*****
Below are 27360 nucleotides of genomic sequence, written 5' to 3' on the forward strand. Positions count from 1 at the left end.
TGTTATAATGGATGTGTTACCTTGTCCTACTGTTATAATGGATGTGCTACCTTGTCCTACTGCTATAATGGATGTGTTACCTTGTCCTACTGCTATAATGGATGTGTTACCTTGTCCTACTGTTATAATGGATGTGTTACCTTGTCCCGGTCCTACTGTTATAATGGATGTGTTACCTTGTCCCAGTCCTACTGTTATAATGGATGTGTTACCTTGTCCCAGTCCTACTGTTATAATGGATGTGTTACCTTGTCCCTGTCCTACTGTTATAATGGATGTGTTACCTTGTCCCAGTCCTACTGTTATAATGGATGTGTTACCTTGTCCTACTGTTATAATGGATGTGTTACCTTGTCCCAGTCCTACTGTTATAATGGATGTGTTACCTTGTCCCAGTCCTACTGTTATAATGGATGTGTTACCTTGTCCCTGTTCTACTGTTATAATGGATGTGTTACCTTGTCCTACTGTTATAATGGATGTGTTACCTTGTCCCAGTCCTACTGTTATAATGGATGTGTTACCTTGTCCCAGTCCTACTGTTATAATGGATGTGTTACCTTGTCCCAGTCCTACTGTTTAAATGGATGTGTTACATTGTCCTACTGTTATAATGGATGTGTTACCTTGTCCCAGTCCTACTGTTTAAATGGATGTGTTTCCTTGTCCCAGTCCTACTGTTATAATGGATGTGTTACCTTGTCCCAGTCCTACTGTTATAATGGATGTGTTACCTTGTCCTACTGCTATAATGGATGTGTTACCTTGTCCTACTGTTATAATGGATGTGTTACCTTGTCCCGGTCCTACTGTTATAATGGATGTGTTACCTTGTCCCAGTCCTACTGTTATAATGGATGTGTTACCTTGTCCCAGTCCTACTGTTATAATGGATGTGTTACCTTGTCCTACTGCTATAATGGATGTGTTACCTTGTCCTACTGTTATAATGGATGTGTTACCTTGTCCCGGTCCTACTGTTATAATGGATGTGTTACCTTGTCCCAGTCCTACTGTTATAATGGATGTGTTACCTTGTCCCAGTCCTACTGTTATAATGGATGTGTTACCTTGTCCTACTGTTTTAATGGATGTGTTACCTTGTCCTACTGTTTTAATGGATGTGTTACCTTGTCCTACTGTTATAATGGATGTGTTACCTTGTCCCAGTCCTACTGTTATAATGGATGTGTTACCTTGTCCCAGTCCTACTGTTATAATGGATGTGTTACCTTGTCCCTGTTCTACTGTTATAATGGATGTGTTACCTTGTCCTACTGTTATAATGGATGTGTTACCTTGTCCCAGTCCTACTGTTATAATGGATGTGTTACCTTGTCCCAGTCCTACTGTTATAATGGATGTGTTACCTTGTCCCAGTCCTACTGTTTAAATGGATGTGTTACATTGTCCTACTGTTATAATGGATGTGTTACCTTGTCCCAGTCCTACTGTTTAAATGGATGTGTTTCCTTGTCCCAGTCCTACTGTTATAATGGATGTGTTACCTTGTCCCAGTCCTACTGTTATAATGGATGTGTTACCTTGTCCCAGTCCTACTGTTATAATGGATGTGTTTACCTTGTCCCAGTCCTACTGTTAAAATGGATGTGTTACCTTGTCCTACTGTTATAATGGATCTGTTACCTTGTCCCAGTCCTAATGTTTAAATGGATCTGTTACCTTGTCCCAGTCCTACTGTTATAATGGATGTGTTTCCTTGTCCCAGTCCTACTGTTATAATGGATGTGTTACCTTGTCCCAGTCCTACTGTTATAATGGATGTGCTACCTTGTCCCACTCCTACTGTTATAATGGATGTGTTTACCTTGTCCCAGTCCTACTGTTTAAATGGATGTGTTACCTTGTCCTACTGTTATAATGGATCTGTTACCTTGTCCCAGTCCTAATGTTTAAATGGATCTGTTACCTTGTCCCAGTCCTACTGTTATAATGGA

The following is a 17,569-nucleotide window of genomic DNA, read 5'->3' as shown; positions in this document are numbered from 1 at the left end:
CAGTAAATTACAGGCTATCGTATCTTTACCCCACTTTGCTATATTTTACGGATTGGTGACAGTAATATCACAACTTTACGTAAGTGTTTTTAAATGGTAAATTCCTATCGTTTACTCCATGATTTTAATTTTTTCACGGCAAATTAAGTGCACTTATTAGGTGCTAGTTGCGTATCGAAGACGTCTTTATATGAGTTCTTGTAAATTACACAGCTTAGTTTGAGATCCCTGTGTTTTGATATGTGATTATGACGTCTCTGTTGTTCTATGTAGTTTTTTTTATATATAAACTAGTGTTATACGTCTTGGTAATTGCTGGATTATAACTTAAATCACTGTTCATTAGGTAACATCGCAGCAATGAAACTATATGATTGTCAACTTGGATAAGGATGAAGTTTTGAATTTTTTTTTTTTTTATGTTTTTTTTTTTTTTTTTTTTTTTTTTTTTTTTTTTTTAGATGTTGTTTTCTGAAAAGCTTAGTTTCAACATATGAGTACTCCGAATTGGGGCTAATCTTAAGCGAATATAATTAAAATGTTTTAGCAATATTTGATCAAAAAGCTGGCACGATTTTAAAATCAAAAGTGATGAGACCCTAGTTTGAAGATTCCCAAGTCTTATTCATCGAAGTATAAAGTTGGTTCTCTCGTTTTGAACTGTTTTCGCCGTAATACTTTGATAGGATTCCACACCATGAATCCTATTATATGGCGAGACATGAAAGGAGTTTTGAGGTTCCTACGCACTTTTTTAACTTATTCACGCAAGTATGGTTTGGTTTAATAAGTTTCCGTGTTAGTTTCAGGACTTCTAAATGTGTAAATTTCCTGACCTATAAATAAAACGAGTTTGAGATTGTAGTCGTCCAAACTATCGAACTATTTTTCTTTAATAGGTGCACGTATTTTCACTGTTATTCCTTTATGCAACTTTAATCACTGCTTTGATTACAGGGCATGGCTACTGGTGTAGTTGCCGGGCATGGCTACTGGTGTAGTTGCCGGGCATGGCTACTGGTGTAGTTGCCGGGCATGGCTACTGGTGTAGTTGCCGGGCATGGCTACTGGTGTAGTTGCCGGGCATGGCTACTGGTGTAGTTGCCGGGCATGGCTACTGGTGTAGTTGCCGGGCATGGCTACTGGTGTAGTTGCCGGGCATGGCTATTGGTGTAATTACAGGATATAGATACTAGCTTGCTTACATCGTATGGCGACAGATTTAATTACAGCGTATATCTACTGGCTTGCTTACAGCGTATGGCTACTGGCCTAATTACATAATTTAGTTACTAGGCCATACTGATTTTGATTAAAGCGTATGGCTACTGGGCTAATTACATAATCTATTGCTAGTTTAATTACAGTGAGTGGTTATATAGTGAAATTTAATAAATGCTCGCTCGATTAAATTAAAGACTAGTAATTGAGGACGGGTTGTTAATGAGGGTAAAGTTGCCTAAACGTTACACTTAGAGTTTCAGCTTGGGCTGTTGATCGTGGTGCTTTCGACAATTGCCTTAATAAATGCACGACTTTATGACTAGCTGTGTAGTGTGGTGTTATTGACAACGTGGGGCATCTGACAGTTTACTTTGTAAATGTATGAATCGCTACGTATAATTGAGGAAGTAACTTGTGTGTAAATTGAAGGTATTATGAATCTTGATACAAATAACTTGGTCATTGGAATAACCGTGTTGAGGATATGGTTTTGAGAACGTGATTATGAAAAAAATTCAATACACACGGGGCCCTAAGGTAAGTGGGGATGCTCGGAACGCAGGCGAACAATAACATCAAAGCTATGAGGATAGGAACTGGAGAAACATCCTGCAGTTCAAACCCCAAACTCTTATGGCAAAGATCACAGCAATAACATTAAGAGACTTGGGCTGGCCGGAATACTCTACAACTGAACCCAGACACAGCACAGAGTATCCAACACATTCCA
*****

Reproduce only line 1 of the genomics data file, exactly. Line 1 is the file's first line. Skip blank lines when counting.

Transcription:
Below are 27360 nucleotides of genomic sequence, written 5' to 3' on the forward strand. Positions count from 1 at the left end.